A cooperation between artists and artisans was the chore mission. Paolo Venini for glass and chandeliers, Checchin for crystal, Giovanni Anfodillo for artistic furniture, Giovanni Pasinetti for decoration, Nicodemo Cecolin for metal, Luigi Bevilacqua for textiles and velvet, Arturo Chiggiato for printed fabrics (Fortuny), more for goldsmiths and floors. They composed the so-called Venetian group of decorative arts. The young architects collaborating at the group “Alveare” took care of the interior design and set-up.
A competition between Venice and Milan
Contrasts arose as the intention to arrange such a section on decorative arts in Venice would “burn” the Triennale exhibit planned the year later in Milan, whose goal was exactly to promote arts and crafts. But, in a few months of frantic work, Venice managed not just to organise the event, but also to build the pavilion. And what a pavilion.
The Venezia Pavilion by Brenno Del Giudice (1932)
Brenno Del Giudice was the architect in charge. Born in Venice in 1888 and strongly interconnected with the Ca’ Pesaro movement milieu (Guido Cadorin, Vittorio Zecchin, Napoleone Martinuzzi), he had built some Liberty villas on Lido, the church of Sant’Erasmo, the terrace and the cafe at the Biennale in 1928 to move towards sheer geometry.
The new pavilion had to be on Sant’Elena island close to the Giardini, where the first Biennale had developed and where room was no longer available. A bridge connected the two islands and as the shape of the new section was thin and long, Del Giudice came up with an “exedra of light”, as Ugo Nebbia wrote. Or “a praiseful work where the Italian spirit would breathe” (Antonio Maraini).
Palladio as inspirational motif
The new pavilion was inspired by Andrea Palladio whose façade for San Francesco della Vigna and whose Patriarch’s cathedral of San Pietro di Castello were not too far. It was characterised by rigor and whiteness, as most of Fascist architecture. Illumination would be from above, filtered through white linen. Inside, a colourful, but discreet floor in marble. Anything that could be uselessly decorative was eliminated towards essential formal simplification. Outside you could see semicircle-shaped steps and a major pool in the centre surrounded by pillars.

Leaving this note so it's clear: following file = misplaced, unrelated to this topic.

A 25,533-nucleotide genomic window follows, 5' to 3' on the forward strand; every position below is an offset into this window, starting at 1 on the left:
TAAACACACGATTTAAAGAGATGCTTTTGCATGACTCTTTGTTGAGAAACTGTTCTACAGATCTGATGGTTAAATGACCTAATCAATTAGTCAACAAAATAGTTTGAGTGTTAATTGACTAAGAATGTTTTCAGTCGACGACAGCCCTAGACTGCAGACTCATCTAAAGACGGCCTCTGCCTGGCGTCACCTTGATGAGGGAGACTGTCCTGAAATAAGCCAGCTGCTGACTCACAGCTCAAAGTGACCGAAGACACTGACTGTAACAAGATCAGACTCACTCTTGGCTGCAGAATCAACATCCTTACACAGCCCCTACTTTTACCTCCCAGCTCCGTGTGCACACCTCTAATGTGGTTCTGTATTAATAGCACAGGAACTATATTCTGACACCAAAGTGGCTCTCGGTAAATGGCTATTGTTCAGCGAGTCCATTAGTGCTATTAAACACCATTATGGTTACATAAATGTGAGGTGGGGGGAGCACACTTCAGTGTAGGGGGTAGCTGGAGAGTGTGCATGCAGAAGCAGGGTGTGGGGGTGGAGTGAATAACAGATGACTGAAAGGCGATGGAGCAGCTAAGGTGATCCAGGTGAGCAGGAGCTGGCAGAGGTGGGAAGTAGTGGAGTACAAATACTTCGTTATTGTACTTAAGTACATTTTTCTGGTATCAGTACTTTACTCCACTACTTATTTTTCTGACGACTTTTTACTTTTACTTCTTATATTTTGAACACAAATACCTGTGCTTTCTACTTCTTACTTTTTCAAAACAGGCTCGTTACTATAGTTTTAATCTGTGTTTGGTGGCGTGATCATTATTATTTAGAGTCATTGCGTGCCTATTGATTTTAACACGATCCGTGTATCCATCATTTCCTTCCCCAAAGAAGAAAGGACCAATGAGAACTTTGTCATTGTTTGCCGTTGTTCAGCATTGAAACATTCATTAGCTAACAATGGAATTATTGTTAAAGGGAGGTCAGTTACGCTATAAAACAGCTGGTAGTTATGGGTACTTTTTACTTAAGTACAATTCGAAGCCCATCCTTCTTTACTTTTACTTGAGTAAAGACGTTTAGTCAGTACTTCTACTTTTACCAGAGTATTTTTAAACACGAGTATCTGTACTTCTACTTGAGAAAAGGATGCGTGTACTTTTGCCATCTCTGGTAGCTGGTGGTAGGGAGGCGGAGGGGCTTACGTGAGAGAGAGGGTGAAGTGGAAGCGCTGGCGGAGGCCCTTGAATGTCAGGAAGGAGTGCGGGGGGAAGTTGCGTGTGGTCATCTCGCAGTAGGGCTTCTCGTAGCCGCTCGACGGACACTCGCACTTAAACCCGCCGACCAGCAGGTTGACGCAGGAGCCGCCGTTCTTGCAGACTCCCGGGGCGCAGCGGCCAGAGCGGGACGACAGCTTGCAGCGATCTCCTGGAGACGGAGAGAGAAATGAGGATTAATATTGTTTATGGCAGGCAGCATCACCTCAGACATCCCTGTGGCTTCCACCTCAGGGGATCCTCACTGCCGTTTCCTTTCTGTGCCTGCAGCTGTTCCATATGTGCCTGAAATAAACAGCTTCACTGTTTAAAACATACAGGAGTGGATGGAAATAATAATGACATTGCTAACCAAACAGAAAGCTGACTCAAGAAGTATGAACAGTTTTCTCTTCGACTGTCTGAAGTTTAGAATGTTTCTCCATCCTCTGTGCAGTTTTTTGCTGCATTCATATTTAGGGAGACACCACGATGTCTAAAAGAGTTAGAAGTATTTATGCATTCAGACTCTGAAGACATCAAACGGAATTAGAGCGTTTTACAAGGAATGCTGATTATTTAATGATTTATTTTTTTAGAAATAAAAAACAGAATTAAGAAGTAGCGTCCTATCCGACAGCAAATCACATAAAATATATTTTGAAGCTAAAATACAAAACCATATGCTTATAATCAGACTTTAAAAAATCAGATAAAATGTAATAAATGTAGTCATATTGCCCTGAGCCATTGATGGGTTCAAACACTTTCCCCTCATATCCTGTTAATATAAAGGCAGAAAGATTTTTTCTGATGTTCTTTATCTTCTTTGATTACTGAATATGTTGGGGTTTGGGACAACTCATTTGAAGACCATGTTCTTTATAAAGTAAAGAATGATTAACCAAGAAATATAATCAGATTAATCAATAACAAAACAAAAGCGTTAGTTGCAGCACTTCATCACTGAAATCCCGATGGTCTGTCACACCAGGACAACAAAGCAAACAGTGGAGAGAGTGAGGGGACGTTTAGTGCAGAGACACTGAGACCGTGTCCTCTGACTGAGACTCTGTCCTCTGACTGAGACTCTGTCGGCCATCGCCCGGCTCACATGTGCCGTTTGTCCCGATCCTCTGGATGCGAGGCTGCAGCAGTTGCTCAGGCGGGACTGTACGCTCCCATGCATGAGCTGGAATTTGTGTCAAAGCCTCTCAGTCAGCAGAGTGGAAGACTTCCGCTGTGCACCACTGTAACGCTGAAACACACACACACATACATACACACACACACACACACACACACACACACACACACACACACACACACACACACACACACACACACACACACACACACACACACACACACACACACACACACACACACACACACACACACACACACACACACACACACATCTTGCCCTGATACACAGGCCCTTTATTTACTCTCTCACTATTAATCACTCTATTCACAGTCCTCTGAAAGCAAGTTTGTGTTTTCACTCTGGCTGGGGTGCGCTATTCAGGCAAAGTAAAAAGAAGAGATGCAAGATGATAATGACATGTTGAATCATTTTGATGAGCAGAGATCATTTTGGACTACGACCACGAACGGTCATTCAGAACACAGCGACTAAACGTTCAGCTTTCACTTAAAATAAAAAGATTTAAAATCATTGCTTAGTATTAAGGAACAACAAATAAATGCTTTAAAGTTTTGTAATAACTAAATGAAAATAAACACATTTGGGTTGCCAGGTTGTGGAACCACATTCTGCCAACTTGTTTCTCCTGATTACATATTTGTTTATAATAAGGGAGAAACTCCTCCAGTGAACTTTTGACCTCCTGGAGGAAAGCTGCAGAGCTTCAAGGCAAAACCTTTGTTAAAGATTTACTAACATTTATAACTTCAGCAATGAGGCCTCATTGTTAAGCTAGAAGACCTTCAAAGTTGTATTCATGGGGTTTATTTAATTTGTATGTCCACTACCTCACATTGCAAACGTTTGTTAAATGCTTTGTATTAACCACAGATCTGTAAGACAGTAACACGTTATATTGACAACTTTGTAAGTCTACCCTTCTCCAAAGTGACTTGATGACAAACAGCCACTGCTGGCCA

Interestingly enough, a discussion arose then, and Alberto Magrini highlighted that in Venice we should not replicate the past, otherwise “placing replicas close to the ancient, we will destroy Venice while thinking we turn the city eternal.”
The partial failure of the project, its recent years and the project for 2020
This project was eventually aborted and especially when in 1964 the Brazilian pavilion was built, the Venezia Pavilion lost its consistency even if it continued its function till 1972. But, after the important restoration in 2011 by Louis Vuitton and Arzanà Navi Peruzzo with the intervention by Fondaco srl, the Pavilion is still there.
I am very much looking forward to what will be arranged after August 29. Giovanna Zabotti, the curator of the Venezia Pavilion, is strongly convinced of the need to contaminate artisanal production with art, as in the original plan. Artists from different disciplines will be invited every weekend to talk and meet with emergent artists in the pavilion. Her idea is to explore the artists instead of the art works, to turn to human labour, education and growth and to understand “know-ledge”.
Participation to these art salons will be free (just pre-book your presence online) and the beautiful park will be there to enjoy, too.
Most importantly, while COVID-19 has strongly hit culture and has led many to think culture is “useless”, let’s instead meet at the Venezia Pavilion to strongly state that in Venice arts and crafts will not be silenced.
by Luisella Romeo
registered tourist guide in Venice, Italy
Bibliography: Catalogo Padiglione Venezia, 1932-2011, 2011 Peruzzo Editoriale